"It was an act of kindness," says Weisman. "It made people feel good."
NBC was a great gig for Joe. There was little pressure, and a lot of time to stay home with the family. That was the cure, of course, domestic tranquility. It wouldn't mend his joints, but it soothed wounds he suffered as a boy at the top of the stairs. All he had deferred—from his wages to his wedding—was for this: to be a father, to have a family, to keep it healthy and whole.
The Namaths decided to raise a family in Tequesta, Fla., a quiet, affluent town in northernmost Palm Beach County. The home was four bedrooms, 6,813 square feet, with a pool, on the banks of the Loxahatchee River. Orange and mango trees dotted the property, but Deborah decorated with rustic European touches. "With an English garden for me," she said. For Joe, the water was filled with flounder and snook. He fished off his dock, and off his boat. He bought a new 25-foot Boston Whaler, naming it Team Game Too.
On Dec. 11, 1990, Joe and Deborah had a second daughter, Olivia Rose. She looked like her daddy.
Joe taught his girls to handle live bait, shrimp from the bucket. Before she was nine, Jessica had caught a ladyfish just north of Jupiter Inlet. The ladyfish broke the water four times before Jessica got it to the side of the boat. Olivia was four when she caught her first snook. "Reel," said Joe. "Reel!" It was, recalled the proud father, "the prettiest snook we had ever seen." Joe threw it back.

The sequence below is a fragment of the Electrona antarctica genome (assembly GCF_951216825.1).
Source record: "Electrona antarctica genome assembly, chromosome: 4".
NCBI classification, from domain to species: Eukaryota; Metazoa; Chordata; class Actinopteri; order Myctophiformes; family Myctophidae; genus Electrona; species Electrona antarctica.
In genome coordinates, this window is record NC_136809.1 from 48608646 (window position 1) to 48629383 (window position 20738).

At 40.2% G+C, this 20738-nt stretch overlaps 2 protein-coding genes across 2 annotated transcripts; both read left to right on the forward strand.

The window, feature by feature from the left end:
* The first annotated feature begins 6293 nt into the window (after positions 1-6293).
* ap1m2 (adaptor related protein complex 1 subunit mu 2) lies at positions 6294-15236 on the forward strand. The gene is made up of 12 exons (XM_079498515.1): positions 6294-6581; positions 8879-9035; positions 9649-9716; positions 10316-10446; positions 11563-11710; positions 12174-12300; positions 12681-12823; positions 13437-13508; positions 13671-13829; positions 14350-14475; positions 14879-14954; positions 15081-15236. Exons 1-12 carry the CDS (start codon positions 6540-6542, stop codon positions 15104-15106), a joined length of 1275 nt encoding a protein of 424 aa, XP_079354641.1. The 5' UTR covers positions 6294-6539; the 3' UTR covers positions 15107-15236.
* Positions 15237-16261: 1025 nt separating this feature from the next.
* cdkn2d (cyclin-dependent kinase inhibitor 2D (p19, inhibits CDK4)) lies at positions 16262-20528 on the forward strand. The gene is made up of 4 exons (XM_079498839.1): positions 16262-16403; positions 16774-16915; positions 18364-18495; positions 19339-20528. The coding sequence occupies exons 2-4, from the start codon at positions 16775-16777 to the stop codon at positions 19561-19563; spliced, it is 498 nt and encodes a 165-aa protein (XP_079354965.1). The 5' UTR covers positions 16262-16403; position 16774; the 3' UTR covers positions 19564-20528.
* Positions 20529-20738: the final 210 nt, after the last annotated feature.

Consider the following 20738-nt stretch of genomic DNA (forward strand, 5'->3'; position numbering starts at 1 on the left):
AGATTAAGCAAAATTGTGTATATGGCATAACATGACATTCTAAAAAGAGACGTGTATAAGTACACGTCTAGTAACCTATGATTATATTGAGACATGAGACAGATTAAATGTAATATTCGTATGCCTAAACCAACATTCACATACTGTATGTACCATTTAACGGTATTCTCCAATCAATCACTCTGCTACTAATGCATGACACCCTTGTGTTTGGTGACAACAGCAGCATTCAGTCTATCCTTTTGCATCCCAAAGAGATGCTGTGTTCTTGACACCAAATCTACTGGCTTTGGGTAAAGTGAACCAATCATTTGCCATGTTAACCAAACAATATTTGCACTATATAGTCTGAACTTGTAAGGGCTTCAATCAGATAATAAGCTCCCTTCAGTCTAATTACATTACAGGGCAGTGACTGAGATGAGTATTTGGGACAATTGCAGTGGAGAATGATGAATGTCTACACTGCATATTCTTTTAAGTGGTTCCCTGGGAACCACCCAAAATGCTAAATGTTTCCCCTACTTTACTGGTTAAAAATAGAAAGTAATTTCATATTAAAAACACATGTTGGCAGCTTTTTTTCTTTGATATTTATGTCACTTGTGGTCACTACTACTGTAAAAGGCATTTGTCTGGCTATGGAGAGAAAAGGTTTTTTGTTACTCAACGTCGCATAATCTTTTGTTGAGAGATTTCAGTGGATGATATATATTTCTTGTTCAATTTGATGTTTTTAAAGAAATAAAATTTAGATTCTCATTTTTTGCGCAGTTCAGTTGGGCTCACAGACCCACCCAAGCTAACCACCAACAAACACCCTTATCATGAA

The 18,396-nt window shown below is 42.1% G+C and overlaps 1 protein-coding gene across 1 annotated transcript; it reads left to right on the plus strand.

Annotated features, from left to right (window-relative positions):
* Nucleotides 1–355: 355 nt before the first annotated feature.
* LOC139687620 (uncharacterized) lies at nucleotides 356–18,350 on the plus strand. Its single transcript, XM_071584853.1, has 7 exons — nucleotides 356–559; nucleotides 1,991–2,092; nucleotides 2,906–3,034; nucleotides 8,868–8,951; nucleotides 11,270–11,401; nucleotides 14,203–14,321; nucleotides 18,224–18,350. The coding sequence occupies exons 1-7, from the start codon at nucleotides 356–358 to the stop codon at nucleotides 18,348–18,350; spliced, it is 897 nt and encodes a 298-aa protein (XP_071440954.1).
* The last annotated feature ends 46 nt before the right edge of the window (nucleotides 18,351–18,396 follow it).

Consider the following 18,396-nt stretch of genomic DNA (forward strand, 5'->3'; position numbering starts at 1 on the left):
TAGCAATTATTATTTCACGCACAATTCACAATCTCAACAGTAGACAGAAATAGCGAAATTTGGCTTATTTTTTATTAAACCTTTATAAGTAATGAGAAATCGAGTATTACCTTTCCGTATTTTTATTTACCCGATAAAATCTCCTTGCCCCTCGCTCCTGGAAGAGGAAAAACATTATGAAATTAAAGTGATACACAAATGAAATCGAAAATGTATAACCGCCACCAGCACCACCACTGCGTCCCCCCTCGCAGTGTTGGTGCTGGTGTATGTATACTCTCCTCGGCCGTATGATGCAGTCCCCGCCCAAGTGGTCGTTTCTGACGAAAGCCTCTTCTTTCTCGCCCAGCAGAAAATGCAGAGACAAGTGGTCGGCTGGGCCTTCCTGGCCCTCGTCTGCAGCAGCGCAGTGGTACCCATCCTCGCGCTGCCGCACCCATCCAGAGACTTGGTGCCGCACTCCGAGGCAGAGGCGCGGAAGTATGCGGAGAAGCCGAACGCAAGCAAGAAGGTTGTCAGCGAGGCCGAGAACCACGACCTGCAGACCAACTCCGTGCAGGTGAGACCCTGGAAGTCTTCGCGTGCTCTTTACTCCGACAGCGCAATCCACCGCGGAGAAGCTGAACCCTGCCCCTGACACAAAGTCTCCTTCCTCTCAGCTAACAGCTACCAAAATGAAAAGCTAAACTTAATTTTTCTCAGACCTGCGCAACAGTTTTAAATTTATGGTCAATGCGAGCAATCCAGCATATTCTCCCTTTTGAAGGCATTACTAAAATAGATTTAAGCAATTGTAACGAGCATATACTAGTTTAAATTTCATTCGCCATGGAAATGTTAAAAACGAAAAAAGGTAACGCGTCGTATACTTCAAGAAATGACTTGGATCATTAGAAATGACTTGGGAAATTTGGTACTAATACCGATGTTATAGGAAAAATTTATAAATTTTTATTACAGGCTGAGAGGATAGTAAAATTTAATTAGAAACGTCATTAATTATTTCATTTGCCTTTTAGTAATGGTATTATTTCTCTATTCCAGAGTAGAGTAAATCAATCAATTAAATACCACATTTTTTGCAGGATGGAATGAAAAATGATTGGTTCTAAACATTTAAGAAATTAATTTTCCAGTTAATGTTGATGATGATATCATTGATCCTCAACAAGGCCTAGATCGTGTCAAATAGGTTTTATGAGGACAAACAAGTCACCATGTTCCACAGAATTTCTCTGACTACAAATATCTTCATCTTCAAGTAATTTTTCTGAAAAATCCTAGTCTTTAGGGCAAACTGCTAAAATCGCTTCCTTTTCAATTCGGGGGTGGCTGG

What was love? What would you the for? What would save you?
"Just having those little arms wrapped around you," he once said.
Bathing. Wiping. Feeding. Reading the stories. Tucking them in. Waking them up. Later, hobbling into the kitchen before dawn to make their lunch. Driving them to school. Picking them up. There were tennis lessons and soccer practices and ballet recitals. He helped with their homework. Broadway Joe became Mr. Mom.
What could the kingdom of television bestow upon him now? What did he care if he had a hard time using the telestrator? Why would he ever need a drink?
"He was with those kids every day, every morning, every night," says Hoot Owl. "The happiest thing in his life was his kids."